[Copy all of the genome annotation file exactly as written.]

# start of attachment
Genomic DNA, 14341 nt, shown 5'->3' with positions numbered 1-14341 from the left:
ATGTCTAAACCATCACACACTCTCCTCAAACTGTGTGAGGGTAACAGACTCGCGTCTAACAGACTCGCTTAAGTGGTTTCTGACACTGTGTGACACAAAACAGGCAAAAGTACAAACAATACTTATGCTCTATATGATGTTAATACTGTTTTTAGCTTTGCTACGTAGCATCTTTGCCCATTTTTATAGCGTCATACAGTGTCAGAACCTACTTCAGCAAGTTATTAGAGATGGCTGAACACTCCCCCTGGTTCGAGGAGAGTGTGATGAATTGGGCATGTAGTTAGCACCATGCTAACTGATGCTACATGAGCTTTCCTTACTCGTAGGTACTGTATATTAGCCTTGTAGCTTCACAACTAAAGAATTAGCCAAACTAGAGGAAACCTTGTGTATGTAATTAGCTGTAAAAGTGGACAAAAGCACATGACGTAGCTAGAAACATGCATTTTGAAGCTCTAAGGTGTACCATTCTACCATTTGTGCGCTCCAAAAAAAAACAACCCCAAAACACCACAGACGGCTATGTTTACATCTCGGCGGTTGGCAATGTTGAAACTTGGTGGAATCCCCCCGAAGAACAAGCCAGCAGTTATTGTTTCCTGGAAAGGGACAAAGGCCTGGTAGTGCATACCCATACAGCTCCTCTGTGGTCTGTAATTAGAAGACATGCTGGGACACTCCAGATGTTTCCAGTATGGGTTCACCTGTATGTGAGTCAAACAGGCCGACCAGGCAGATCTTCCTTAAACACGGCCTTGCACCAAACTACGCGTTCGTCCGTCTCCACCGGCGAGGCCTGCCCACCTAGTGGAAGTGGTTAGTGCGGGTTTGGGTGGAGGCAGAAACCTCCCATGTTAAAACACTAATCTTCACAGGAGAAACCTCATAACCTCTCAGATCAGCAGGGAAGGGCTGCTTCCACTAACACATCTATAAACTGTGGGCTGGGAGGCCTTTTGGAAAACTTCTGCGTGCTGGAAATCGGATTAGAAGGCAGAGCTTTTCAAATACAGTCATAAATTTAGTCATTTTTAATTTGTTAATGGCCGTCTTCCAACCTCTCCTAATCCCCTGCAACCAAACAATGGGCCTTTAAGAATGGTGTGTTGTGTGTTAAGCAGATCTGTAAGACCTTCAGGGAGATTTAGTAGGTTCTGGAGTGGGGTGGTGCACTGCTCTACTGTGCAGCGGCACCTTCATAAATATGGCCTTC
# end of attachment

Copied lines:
Genomic DNA, 14341 nt, shown 5'->3' with positions numbered 1-14341 from the left:
ATGTCTAAACCATCACACACTCTCCTCAAACTGTGTGAGGGTAACAGACTCGCGTCTAACAGACTCGCTTAAGTGGTTTCTGACACTGTGTGACACAAAACAGGCAAAAGTACAAACAATACTTATGCTCTATATGATGTTAATACTGTTTTTAGCTTTGCTACGTAGCATCTTTGCCCATTTTTATAGCGTCATACAGTGTCAGAACCTACTTCAGCAAGTTATTAGAGATGGCTGAACACTCCCCCTGGTTCGAGGAGAGTGTGATGAATTGGGCATGTAGTTAGCACCATGCTAACTGATGCTACATGAGCTTTCCTTACTCGTAGGTACTGTATATTAGCCTTGTAGCTTCACAACTAAAGAATTAGCCAAACTAGAGGAAACCTTGTGTATGTAATTAGCTGTAAAAGTGGACAAAAGCACATGACGTAGCTAGAAACATGCATTTTGAAGCTCTAAGGTGTACCATTCTACCATTTGTGCGCTCCAAAAAAAAACAACCCCAAAACACCACAGACGGCTATGTTTACATCTCGGCGGTTGGCAATGTTGAAACTTGGTGGAATCCCCCCGAAGAACAAGCCAGCAGTTATTGTTTCCTGGAAAGGGACAAAGGCCTGGTAGTGCATACCCATACAGCTCCTCTGTGGTCTGTAATTAGAAGACATGCTGGGACACTCCAGATGTTTCCAGTATGGGTTCACCTGTATGTGAGTCAAACAGGCCGACCAGGCAGATCTTCCTTAAACACGGCCTTGCACCAAACTACGCGTTCGTCCGTCTCCACCGGCGAGGCCTGCCCACCTAGTGGAAGTGGTTAGTGCGGGTTTGGGTGGAGGCAGAAACCTCCCATGTTAAAACACTAATCTTCACAGGAGAAACCTCATAACCTCTCAGATCAGCAGGGAAGGGCTGCTTCCACTAACACATCTATAAACTGTGGGCTGGGAGGCCTTTTGGAAAACTTCTGCGTGCTGGAAATCGGATTAGAAGGCAGAGCTTTTCAAATACAGTCATAAATTTAGTCATTTTTAATTTGTTAATGGCCGTCTTCCAACCTCTCCTAATCCCCTGCAACCAAACAATGGGCCTTTAAGAATGGTGTGTTGTGTGTTAAGCAGATCTGTAAGACCTTCAGGGAGATTTAGTAGGTTCTGGAGTGGGGTGGTGCACTGCTCTACTGTGCAGCGGCACCTTCATAAATATGGCCTTC